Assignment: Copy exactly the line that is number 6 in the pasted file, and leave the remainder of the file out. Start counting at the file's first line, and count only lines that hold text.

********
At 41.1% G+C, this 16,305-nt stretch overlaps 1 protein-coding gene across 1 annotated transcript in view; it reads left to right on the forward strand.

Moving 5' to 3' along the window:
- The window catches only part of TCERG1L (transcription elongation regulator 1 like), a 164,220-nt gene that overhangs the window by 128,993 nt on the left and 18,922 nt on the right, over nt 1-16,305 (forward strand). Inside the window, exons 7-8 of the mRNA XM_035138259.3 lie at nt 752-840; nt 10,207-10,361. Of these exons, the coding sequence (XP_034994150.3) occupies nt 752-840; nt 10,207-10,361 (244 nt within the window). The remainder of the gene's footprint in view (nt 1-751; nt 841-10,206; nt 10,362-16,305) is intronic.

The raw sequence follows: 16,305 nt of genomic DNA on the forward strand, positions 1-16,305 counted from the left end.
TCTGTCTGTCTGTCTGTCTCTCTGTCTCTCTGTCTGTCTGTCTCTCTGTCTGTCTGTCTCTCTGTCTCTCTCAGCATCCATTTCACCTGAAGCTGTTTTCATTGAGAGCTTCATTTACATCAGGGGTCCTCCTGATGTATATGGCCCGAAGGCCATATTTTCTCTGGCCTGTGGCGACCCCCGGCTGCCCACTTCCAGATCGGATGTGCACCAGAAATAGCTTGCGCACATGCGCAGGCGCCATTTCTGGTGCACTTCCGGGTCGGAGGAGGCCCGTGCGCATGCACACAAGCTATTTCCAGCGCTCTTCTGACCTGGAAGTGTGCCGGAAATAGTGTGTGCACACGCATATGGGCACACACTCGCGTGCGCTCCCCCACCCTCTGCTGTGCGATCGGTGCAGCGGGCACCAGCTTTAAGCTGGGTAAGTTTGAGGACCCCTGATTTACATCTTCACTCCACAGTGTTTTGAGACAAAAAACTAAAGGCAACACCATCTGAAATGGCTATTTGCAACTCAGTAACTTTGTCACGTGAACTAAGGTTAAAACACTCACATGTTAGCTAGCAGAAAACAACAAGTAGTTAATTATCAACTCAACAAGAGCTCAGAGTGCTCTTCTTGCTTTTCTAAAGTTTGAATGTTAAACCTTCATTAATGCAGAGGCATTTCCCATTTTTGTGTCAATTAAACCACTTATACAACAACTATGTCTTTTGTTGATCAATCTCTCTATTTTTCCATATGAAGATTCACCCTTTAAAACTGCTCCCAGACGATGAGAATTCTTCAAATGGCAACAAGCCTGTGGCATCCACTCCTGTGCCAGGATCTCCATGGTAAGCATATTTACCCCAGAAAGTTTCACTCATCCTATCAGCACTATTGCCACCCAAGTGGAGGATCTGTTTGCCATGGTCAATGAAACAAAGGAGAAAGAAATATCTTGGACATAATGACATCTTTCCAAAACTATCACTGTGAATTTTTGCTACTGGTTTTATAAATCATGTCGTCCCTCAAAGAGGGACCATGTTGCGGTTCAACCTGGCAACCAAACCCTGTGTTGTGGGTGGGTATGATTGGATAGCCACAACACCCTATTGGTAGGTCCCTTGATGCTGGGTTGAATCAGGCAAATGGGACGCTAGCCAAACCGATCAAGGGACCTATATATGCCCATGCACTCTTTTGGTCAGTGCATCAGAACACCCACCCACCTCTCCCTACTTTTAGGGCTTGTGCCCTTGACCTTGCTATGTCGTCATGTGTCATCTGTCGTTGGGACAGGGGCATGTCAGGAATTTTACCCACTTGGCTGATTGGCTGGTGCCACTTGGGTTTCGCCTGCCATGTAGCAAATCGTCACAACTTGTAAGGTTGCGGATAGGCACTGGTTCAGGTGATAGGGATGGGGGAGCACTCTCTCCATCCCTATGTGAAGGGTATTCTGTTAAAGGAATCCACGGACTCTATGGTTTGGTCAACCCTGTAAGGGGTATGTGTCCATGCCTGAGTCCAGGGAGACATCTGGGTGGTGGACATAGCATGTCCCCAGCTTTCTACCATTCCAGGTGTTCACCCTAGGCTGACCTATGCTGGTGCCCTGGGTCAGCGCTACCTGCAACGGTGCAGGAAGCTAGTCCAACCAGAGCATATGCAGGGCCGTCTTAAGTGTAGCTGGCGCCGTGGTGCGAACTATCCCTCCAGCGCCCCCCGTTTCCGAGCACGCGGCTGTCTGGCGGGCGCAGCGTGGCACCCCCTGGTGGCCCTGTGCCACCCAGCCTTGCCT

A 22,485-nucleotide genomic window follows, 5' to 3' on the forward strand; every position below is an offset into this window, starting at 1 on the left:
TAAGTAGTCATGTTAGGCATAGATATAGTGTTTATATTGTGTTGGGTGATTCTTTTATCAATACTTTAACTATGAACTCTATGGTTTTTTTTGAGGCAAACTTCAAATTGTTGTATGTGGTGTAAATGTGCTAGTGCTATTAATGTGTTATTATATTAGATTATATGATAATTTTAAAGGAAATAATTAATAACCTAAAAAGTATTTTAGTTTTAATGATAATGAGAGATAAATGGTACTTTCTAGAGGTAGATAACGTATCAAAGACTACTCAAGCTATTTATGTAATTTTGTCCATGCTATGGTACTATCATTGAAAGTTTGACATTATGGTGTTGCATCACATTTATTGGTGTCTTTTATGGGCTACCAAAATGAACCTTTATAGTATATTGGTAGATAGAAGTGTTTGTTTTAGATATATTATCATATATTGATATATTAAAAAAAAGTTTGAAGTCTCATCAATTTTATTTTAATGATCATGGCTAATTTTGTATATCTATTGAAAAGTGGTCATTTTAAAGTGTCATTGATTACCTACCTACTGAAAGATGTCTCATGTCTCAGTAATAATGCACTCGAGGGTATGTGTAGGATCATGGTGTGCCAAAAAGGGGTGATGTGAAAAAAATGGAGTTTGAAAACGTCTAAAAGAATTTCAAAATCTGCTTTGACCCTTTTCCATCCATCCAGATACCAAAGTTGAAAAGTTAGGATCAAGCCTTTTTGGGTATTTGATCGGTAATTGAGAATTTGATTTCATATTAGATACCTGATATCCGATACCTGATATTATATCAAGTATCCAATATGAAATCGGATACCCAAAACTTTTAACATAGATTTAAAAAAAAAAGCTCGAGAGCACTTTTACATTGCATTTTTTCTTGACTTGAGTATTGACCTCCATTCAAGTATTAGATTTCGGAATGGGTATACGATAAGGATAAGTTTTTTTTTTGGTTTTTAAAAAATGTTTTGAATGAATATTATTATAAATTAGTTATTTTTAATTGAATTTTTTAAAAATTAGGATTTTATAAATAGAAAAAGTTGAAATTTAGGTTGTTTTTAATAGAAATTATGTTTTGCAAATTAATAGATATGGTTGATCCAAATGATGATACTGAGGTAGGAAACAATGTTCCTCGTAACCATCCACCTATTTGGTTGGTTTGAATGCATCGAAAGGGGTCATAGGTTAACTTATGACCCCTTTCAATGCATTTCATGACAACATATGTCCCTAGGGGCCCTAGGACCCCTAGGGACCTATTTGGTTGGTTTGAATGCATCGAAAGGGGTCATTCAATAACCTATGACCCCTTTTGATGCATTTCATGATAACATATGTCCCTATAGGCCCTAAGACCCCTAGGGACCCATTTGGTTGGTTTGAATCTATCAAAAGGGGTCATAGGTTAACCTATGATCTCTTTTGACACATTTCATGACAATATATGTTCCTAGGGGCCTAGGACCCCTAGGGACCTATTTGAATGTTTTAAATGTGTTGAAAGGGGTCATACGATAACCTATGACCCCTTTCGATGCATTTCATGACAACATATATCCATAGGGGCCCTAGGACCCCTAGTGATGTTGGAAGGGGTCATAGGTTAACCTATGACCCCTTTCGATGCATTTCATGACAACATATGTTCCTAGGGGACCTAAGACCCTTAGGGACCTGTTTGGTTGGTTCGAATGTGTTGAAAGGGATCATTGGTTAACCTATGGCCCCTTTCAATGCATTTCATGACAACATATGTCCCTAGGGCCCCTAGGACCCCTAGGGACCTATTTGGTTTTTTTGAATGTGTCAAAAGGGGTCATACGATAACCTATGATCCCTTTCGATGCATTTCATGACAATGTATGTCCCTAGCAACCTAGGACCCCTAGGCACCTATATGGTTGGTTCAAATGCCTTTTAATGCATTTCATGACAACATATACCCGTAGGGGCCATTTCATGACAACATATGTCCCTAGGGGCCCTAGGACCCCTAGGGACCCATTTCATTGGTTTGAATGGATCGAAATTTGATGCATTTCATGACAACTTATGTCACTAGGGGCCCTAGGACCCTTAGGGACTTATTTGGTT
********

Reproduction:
A 22,485-nucleotide genomic window follows, 5' to 3' on the forward strand; every position below is an offset into this window, starting at 1 on the left: